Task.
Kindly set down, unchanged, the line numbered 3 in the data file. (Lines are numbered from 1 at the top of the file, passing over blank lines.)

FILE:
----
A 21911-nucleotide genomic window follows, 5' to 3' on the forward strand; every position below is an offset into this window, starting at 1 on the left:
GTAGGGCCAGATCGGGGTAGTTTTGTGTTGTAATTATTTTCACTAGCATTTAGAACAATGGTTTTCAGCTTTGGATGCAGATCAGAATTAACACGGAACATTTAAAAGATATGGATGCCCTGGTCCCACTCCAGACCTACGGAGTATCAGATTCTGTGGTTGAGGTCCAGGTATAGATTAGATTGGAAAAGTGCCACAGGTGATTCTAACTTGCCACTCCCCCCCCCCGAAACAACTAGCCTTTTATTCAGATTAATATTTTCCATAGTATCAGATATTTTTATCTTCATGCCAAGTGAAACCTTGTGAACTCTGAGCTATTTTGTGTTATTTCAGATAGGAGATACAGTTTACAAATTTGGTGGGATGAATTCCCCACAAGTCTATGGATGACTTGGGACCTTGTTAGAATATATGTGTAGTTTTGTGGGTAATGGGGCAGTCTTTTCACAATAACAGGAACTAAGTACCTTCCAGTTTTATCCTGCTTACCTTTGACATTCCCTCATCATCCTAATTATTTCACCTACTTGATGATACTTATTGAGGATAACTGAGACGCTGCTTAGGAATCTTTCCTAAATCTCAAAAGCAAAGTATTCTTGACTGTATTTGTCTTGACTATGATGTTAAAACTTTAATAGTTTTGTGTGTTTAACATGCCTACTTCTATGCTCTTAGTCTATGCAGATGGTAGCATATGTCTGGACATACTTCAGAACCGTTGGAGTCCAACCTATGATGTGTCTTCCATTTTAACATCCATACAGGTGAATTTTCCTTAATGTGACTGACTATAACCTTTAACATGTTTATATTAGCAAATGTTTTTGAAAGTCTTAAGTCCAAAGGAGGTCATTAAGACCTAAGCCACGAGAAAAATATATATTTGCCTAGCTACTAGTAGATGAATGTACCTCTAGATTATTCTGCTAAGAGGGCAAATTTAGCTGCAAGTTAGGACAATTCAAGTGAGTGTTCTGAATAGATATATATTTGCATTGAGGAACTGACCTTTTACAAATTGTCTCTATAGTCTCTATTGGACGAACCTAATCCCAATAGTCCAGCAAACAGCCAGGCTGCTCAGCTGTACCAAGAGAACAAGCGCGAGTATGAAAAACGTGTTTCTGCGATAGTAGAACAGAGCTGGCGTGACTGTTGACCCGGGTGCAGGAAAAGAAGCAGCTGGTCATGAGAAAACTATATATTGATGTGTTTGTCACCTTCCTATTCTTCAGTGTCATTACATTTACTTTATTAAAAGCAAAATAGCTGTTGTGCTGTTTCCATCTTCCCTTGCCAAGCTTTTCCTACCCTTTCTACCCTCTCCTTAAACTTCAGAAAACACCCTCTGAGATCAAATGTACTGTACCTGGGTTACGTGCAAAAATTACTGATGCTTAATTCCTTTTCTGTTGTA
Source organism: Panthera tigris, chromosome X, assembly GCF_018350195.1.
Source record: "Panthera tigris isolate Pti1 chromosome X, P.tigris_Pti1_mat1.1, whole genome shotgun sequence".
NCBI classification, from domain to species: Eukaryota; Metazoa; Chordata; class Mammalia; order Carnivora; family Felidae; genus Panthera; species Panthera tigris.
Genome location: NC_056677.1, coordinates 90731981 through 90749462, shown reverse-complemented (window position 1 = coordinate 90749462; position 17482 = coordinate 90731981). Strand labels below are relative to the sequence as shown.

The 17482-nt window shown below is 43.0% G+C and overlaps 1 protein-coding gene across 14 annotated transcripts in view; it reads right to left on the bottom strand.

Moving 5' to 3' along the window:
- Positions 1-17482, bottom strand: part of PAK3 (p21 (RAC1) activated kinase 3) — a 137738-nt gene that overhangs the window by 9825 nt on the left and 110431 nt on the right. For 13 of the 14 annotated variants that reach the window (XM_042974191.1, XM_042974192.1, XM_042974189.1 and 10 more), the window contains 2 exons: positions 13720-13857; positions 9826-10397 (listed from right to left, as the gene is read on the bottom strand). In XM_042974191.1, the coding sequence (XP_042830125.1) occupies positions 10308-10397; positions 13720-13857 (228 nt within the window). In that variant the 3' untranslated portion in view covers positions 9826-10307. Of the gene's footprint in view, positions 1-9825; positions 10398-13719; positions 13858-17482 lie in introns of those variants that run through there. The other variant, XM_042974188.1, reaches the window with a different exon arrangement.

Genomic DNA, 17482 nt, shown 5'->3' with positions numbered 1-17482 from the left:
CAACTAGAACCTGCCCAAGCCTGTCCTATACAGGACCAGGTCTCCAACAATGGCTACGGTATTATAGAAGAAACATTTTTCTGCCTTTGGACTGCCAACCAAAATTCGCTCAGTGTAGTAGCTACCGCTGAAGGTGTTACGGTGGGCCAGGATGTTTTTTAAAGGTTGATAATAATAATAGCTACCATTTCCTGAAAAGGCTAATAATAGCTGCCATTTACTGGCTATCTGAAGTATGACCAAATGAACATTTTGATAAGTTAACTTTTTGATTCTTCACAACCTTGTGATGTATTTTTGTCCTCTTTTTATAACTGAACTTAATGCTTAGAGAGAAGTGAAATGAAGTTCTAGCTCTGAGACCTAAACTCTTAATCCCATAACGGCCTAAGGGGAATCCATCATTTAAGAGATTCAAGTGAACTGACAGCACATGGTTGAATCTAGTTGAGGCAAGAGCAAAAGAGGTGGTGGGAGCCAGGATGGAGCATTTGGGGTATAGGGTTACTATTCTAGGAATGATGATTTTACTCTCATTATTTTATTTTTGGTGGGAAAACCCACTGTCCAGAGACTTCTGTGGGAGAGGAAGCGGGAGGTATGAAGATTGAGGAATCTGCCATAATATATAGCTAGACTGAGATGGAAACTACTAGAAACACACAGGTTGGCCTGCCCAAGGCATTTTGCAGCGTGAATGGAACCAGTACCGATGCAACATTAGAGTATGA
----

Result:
Source organism: Panthera tigris, chromosome X, assembly GCF_018350195.1.